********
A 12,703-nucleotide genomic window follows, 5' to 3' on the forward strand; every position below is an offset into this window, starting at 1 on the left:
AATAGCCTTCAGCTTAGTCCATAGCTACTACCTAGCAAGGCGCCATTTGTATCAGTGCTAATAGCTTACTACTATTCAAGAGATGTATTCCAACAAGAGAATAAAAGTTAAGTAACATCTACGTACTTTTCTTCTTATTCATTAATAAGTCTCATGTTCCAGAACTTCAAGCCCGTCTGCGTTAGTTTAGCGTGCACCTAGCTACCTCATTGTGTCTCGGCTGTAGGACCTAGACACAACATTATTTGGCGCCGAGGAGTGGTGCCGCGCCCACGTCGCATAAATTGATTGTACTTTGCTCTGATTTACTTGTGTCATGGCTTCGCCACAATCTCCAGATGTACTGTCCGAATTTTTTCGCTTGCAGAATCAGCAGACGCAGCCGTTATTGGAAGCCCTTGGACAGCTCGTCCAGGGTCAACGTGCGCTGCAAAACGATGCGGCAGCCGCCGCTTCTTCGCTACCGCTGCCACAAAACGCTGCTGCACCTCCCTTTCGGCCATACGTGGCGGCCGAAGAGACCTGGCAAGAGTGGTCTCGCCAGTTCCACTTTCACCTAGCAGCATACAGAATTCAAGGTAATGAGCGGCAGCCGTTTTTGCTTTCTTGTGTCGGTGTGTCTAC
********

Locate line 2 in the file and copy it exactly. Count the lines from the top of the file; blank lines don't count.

AATAGCCTTCAGCTTAGTCCATAGCTACTACCTAGCAAGGCGCCATTTGTATCAGTGCTAATAGCTTACTACTATTCAAGAGATGTATTCCAACAAGAGAATAAAAGTTAAGTAACATCTACGTACTTTTCTTCTTATTCATTAATAAGTCTCATGTTCCAGAACTTCAAGCCCGTCTGCGTTAGTTTAGCGTGCACCTAGCTACCTCATTGTGTCTCGGCTGTAGGACCTAGACACAACATTATTTGGCGCCGAGGAGTGGTGCCGCGCCCACGTCGCATAAATTGATTGTACTTTGCTCTGATTTACTTGTGTCATGGCTTCGCCACAATCTCCAGATGTACTGTCCGAATTTTTTCGCTTGCAGAATCAGCAGACGCAGCCGTTATTGGAAGCCCTTGGACAGCTCGTCCAGGGTCAACGTGCGCTGCAAAACGATGCGGCAGCCGCCGCTTCTTCGCTACCGCTGCCACAAAACGCTGCTGCACCTCCCTTTCGGCCATACGTGGCGGCCGAAGAGACCTGGCAAGAGTGGTCTCGCCAGTTCCACTTTCACCTAGCAGCATACAGAATTCAAGGTAATGAGCGGCAGCCGTTTTTGCTTTCTTGTGTCGGTGTGTCTAC